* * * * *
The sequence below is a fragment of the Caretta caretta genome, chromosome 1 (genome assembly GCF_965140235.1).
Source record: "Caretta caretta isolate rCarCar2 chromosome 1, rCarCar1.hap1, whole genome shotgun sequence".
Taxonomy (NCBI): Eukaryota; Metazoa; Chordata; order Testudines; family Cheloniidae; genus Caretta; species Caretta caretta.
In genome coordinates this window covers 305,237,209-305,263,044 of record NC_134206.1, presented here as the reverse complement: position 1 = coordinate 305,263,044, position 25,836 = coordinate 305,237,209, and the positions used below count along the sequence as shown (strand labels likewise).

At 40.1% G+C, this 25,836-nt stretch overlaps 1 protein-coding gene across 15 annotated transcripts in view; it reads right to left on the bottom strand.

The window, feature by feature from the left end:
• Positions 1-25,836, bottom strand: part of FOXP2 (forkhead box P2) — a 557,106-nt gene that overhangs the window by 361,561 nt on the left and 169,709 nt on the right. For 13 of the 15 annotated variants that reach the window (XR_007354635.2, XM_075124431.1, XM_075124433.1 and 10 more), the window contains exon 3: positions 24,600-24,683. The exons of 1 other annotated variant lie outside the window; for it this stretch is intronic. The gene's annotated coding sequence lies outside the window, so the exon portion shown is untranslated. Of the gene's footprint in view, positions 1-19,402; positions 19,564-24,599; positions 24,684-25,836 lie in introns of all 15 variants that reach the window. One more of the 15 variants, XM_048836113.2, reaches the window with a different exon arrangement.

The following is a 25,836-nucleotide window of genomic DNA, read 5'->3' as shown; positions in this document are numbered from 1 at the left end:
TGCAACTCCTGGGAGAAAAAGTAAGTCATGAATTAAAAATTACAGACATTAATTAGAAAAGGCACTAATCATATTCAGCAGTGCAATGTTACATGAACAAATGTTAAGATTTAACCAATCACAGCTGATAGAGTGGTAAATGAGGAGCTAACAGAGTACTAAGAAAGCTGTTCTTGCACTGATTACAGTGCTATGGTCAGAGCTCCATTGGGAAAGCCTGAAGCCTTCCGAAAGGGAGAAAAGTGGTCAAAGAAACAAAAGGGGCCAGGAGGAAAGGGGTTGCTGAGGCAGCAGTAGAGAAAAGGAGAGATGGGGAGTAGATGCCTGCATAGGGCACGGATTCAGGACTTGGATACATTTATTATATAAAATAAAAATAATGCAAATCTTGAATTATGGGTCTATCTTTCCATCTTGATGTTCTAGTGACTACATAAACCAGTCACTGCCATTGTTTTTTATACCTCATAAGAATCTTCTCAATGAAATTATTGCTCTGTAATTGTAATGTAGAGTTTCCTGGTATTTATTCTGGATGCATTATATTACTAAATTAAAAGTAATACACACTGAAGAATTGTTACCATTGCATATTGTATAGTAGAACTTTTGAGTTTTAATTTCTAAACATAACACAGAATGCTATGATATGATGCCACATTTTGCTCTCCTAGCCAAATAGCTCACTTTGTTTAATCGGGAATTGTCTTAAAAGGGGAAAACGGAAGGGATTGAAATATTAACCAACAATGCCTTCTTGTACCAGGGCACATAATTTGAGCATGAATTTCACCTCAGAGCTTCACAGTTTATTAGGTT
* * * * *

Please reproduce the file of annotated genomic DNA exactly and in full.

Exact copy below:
The sequence below is a fragment of the Caretta caretta genome, chromosome 1 (genome assembly GCF_965140235.1).
Source record: "Caretta caretta isolate rCarCar2 chromosome 1, rCarCar1.hap1, whole genome shotgun sequence".
Taxonomy (NCBI): Eukaryota; Metazoa; Chordata; order Testudines; family Cheloniidae; genus Caretta; species Caretta caretta.
In genome coordinates this window covers 305,237,209-305,263,044 of record NC_134206.1, presented here as the reverse complement: position 1 = coordinate 305,263,044, position 25,836 = coordinate 305,237,209, and the positions used below count along the sequence as shown (strand labels likewise).

At 40.1% G+C, this 25,836-nt stretch overlaps 1 protein-coding gene across 15 annotated transcripts in view; it reads right to left on the bottom strand.

The window, feature by feature from the left end:
• Positions 1-25,836, bottom strand: part of FOXP2 (forkhead box P2) — a 557,106-nt gene that overhangs the window by 361,561 nt on the left and 169,709 nt on the right. For 13 of the 15 annotated variants that reach the window (XR_007354635.2, XM_075124431.1, XM_075124433.1 and 10 more), the window contains exon 3: positions 24,600-24,683. The exons of 1 other annotated variant lie outside the window; for it this stretch is intronic. The gene's annotated coding sequence lies outside the window, so the exon portion shown is untranslated. Of the gene's footprint in view, positions 1-19,402; positions 19,564-24,599; positions 24,684-25,836 lie in introns of all 15 variants that reach the window. One more of the 15 variants, XM_048836113.2, reaches the window with a different exon arrangement.

The following is a 25,836-nucleotide window of genomic DNA, read 5'->3' as shown; positions in this document are numbered from 1 at the left end:
TGCAACTCCTGGGAGAAAAAGTAAGTCATGAATTAAAAATTACAGACATTAATTAGAAAAGGCACTAATCATATTCAGCAGTGCAATGTTACATGAACAAATGTTAAGATTTAACCAATCACAGCTGATAGAGTGGTAAATGAGGAGCTAACAGAGTACTAAGAAAGCTGTTCTTGCACTGATTACAGTGCTATGGTCAGAGCTCCATTGGGAAAGCCTGAAGCCTTCCGAAAGGGAGAAAAGTGGTCAAAGAAACAAAAGGGGCCAGGAGGAAAGGGGTTGCTGAGGCAGCAGTAGAGAAAAGGAGAGATGGGGAGTAGATGCCTGCATAGGGCACGGATTCAGGACTTGGATACATTTATTATATAAAATAAAAATAATGCAAATCTTGAATTATGGGTCTATCTTTCCATCTTGATGTTCTAGTGACTACATAAACCAGTCACTGCCATTGTTTTTTATACCTCATAAGAATCTTCTCAATGAAATTATTGCTCTGTAATTGTAATGTAGAGTTTCCTGGTATTTATTCTGGATGCATTATATTACTAAATTAAAAGTAATACACACTGAAGAATTGTTACCATTGCATATTGTATAGTAGAACTTTTGAGTTTTAATTTCTAAACATAACACAGAATGCTATGATATGATGCCACATTTTGCTCTCCTAGCCAAATAGCTCACTTTGTTTAATCGGGAATTGTCTTAAAAGGGGAAAACGGAAGGGATTGAAATATTAACCAACAATGCCTTCTTGTACCAGGGCACATAATTTGAGCATGAATTTCACCTCAGAGCTTCACAGTTTATTAGGTT